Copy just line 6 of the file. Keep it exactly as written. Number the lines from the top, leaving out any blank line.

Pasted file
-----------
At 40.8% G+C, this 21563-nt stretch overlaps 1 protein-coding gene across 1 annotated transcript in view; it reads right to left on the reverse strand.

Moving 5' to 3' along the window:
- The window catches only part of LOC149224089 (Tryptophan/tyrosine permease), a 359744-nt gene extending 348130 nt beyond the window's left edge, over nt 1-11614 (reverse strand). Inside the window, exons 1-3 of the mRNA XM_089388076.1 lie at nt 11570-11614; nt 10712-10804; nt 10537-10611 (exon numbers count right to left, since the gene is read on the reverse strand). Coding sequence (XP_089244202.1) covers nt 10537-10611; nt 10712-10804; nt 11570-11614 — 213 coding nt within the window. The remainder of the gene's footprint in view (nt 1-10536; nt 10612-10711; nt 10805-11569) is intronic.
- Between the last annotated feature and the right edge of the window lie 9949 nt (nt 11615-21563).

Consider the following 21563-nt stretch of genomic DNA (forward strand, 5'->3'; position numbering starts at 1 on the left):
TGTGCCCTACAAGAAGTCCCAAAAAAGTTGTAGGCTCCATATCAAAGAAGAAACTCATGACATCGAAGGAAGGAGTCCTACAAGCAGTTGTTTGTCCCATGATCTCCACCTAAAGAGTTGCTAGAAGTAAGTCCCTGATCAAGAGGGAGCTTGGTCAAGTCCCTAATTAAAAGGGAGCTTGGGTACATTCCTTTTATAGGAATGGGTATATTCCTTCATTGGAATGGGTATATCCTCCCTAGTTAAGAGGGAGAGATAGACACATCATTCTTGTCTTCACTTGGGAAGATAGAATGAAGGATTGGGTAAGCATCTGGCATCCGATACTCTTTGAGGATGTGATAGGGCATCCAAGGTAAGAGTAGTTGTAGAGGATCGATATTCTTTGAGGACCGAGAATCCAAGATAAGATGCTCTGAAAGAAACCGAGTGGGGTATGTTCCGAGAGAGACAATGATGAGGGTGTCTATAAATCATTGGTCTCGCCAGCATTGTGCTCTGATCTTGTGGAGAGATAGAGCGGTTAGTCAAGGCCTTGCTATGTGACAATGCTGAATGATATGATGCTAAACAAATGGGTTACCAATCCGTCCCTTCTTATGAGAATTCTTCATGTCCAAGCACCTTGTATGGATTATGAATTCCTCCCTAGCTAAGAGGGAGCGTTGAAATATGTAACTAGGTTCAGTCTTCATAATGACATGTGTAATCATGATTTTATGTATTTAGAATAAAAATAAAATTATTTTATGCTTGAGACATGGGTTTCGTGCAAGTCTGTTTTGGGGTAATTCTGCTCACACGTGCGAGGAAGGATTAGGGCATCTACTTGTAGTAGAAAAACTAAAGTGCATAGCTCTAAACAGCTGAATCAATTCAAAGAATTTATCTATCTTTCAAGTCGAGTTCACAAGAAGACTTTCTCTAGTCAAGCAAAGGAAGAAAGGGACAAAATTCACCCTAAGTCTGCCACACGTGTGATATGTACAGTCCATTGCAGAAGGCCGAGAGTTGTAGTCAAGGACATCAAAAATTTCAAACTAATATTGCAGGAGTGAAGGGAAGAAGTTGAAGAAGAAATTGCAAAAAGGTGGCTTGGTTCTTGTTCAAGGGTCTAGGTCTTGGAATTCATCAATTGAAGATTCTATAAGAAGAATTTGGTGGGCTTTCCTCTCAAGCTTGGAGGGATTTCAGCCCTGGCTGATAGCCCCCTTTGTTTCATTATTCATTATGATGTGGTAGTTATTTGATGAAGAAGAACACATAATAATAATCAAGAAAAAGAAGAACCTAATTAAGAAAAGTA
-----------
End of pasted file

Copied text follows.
TGTGCCCTACAAGAAGTCCCAAAAAAGTTGTAGGCTCCATATCAAAGAAGAAACTCATGACATCGAAGGAAGGAGTCCTACAAGCAGTTGTTTGTCCCATGATCTCCACCTAAAGAGTTGCTAGAAGTAAGTCCCTGATCAAGAGGGAGCTTGGTCAAGTCCCTAATTAAAAGGGAGCTTGGGTACATTCCTTTTATAGGAATGGGTATATTCCTTCATTGGAATGGGTATATCCTCCCTAGTTAAGAGGGAGAGATAGACACATCATTCTTGTCTTCACTTGGGAAGATAGAATGAAGGATTGGGTAAGCATCTGGCATCCGATACTCTTTGAGGATGTGATAGGGCATCCAAGGTAAGAGTAGTTGTAGAGGATCGATATTCTTTGAGGACCGAGAATCCAAGATAAGATGCTCTGAAAGAAACCGAGTGGGGTATGTTCCGAGAGAGACAATGATGAGGGTGTCTATAAATCATTGGTCTCGCCAGCATTGTGCTCTGATCTTGTGGAGAGATAGAGCGGTTAGTCAAGGCCTTGCTATGTGACAATGCTGAATGATATGATGCTAAACAAATGGGTTACCAATCCGTCCCTTCTTATGAGAATTCTTCATGTCCAAGCACCTTGTATGGATTATGAATTCCTCCCTAGCTAAGAGGGAGCGTTGAAATATGTAACTAGGTTCAGTCTTCATAATGACATGTGTAATCATGATTTTATGTATTTAGAATAAAAATAAAATTATTTTATGCTTGAGACATGGGTTTCGTGCAAGTCTGTTTTGGGGTAATTCTGCTCACACGTGCGAGGAAGGATTAGGGCATCTACTTGTAGTAGAAAAACTAAAGTGCATAGCTCTAAACAGCTGAATCAATTCAAAGAATTTATCTATCTTTCAAGTCGAGTTCACAAGAAGACTTTCTCTAGTCAAGCAAAGGAAGAAAGGGACAAAATTCACCCTAAGTCTGCCACACGTGTGATATGTACAGTCCATTGCAGAAGGCCGAGAGTTGTAGTCAAGGACATCAAAAATTTCAAACTAATATTGCAGGAGTGAAGGGAAGAAGTTGAAGAAGAAATTGCAAAAAGGTGGCTTGGTTCTTGTTCAAGGGTCTAGGTCTTGGAATTCATCAATTGAAGATTCTATAAGAAGAATTTGGTGGGCTTTCCTCTCAAGCTTGGAGGGATTTCAGCCCTGGCTGATAGCCCCCTTTGTTTCATTATTCATTATGATGTGGTAGTTATTTGATGAAGAAGAACACATAATAATAATCAAGAAAAAGAAGAACCTAATTAAGAAAAGTA